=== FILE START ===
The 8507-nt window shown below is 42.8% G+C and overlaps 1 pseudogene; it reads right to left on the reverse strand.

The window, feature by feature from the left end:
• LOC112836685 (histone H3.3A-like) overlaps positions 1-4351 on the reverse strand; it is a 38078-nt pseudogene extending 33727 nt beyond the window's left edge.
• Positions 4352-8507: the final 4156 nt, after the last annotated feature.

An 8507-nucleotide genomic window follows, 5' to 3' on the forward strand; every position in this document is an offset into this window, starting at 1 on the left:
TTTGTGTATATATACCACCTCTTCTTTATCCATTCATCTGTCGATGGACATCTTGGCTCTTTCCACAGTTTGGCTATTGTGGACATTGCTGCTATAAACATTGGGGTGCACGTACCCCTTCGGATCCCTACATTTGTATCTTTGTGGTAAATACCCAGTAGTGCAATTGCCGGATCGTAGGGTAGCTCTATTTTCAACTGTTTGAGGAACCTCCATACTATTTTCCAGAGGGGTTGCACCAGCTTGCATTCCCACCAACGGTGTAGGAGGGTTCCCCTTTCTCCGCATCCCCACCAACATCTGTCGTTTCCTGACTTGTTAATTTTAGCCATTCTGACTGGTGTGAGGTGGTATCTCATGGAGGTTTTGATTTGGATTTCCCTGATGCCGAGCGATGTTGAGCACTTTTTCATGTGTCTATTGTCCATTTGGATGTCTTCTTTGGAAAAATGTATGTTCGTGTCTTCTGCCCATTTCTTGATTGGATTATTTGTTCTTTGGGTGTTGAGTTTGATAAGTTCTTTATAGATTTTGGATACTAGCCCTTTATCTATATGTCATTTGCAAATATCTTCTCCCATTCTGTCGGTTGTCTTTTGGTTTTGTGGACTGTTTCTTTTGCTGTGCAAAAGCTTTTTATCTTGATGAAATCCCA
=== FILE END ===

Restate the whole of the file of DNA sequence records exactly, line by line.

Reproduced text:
The 8507-nt window shown below is 42.8% G+C and overlaps 1 pseudogene; it reads right to left on the reverse strand.

The window, feature by feature from the left end:
• LOC112836685 (histone H3.3A-like) overlaps positions 1-4351 on the reverse strand; it is a 38078-nt pseudogene extending 33727 nt beyond the window's left edge.
• Positions 4352-8507: the final 4156 nt, after the last annotated feature.

An 8507-nucleotide genomic window follows, 5' to 3' on the forward strand; every position in this document is an offset into this window, starting at 1 on the left:
TTTGTGTATATATACCACCTCTTCTTTATCCATTCATCTGTCGATGGACATCTTGGCTCTTTCCACAGTTTGGCTATTGTGGACATTGCTGCTATAAACATTGGGGTGCACGTACCCCTTCGGATCCCTACATTTGTATCTTTGTGGTAAATACCCAGTAGTGCAATTGCCGGATCGTAGGGTAGCTCTATTTTCAACTGTTTGAGGAACCTCCATACTATTTTCCAGAGGGGTTGCACCAGCTTGCATTCCCACCAACGGTGTAGGAGGGTTCCCCTTTCTCCGCATCCCCACCAACATCTGTCGTTTCCTGACTTGTTAATTTTAGCCATTCTGACTGGTGTGAGGTGGTATCTCATGGAGGTTTTGATTTGGATTTCCCTGATGCCGAGCGATGTTGAGCACTTTTTCATGTGTCTATTGTCCATTTGGATGTCTTCTTTGGAAAAATGTATGTTCGTGTCTTCTGCCCATTTCTTGATTGGATTATTTGTTCTTTGGGTGTTGAGTTTGATAAGTTCTTTATAGATTTTGGATACTAGCCCTTTATCTATATGTCATTTGCAAATATCTTCTCCCATTCTGTCGGTTGTCTTTTGGTTTTGTGGACTGTTTCTTTTGCTGTGCAAAAGCTTTTTATCTTGATGAAATCCCA